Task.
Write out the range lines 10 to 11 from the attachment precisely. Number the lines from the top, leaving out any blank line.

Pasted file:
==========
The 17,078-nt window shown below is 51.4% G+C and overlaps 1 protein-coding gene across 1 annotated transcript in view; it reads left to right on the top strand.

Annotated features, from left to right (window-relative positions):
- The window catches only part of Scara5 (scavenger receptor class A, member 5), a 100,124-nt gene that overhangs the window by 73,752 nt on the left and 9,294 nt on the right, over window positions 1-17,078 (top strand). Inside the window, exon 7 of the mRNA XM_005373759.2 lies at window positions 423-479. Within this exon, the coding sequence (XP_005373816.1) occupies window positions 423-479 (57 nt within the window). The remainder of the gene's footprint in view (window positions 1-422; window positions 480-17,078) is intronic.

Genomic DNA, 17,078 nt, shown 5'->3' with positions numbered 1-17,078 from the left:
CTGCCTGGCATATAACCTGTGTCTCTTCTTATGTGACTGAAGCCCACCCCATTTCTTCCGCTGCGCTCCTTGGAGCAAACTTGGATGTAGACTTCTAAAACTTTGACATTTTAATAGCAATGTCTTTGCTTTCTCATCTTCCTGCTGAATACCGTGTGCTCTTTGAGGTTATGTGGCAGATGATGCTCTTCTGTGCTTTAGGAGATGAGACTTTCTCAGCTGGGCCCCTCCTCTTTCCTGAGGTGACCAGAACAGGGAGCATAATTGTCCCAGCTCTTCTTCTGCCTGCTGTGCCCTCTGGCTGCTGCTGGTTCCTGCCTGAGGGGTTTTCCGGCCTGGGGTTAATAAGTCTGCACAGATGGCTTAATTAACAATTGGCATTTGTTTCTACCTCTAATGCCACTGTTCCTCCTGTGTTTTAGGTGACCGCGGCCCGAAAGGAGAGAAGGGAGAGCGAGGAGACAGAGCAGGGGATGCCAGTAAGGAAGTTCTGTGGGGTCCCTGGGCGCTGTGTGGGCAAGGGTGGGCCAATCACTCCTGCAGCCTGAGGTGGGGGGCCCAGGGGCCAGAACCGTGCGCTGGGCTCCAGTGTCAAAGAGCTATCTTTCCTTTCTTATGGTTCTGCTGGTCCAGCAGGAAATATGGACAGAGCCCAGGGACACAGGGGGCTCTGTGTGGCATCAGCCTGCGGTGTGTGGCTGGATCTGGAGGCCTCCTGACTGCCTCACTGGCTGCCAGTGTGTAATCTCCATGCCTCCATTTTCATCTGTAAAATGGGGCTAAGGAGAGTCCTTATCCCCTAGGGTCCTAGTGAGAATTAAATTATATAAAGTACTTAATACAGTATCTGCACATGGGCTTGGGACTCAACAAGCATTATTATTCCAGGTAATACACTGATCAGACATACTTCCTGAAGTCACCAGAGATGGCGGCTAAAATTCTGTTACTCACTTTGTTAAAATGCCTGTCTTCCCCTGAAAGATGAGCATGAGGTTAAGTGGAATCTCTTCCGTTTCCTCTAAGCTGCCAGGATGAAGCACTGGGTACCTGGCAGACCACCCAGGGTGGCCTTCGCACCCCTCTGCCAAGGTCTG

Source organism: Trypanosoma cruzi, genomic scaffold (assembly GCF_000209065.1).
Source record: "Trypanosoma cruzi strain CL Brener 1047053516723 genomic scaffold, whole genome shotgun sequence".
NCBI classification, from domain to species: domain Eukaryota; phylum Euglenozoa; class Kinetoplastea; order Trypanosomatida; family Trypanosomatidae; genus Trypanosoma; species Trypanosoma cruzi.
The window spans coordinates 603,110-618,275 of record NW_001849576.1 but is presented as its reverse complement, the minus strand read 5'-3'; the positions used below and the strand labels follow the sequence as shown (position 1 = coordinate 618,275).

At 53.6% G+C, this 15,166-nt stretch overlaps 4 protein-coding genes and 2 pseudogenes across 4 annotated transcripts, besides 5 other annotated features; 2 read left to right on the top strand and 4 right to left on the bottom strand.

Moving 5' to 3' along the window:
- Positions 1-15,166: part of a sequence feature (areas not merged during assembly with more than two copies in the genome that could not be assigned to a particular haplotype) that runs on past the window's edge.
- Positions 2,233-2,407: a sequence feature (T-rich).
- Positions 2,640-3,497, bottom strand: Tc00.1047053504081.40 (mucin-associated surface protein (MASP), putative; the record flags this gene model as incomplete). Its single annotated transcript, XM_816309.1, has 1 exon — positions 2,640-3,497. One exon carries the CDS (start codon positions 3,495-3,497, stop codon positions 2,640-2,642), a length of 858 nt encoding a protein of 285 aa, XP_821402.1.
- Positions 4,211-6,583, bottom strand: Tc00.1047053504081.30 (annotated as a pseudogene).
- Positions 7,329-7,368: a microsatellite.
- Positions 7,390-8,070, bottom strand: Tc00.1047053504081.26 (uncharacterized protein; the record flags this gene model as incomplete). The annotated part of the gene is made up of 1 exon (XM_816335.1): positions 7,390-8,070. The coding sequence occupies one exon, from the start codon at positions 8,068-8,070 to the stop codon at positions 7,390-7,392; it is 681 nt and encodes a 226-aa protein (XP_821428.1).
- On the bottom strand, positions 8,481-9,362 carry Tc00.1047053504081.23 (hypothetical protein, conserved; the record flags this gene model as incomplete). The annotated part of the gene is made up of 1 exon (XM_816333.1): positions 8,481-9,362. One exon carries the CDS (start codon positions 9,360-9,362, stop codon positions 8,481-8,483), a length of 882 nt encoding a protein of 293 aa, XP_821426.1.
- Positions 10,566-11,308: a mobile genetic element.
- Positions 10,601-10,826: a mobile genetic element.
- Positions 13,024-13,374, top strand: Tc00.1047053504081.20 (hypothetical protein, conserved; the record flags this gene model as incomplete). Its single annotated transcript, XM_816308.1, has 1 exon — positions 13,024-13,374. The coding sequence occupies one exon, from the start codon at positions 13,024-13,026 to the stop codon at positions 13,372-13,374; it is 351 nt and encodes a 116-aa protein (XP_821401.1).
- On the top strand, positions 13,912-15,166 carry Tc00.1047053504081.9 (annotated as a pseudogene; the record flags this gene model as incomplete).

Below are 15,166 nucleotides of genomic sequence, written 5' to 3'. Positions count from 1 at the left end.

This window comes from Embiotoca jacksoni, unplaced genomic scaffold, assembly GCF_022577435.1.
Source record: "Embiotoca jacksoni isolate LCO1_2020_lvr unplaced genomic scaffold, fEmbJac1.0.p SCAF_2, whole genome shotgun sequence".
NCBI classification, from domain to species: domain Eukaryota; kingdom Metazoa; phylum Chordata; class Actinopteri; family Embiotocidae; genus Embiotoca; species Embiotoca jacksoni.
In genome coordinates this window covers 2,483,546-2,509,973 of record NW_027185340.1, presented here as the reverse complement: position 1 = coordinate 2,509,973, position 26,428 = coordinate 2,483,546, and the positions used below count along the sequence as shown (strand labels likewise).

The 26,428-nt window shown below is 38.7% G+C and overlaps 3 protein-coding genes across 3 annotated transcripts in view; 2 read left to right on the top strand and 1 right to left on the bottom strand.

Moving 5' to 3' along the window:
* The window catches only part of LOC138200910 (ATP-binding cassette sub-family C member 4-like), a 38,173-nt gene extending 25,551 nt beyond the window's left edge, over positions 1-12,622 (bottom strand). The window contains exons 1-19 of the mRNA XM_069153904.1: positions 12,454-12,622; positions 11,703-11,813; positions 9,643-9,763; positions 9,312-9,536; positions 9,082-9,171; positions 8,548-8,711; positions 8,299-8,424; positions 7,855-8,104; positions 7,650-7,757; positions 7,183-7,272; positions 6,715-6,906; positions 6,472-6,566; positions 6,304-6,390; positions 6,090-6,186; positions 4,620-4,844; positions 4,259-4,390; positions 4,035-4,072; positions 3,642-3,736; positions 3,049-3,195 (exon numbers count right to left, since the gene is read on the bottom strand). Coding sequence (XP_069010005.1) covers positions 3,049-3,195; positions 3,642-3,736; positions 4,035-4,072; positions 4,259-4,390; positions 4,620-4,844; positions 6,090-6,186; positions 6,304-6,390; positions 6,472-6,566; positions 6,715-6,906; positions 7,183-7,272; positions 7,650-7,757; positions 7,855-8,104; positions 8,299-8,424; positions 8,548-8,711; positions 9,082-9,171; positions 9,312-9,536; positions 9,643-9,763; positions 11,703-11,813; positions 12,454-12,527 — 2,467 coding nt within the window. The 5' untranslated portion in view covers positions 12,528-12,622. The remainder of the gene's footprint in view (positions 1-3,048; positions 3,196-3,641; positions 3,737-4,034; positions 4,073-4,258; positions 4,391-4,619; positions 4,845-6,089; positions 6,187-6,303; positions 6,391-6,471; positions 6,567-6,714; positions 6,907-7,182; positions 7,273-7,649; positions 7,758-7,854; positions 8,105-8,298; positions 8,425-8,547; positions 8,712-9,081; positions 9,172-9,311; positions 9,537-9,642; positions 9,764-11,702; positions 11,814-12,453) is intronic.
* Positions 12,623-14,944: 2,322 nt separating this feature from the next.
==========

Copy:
At 53.6% G+C, this 15,166-nt stretch overlaps 4 protein-coding genes and 2 pseudogenes across 4 annotated transcripts, besides 5 other annotated features; 2 read left to right on the top strand and 4 right to left on the bottom strand.

Moving 5' to 3' along the window: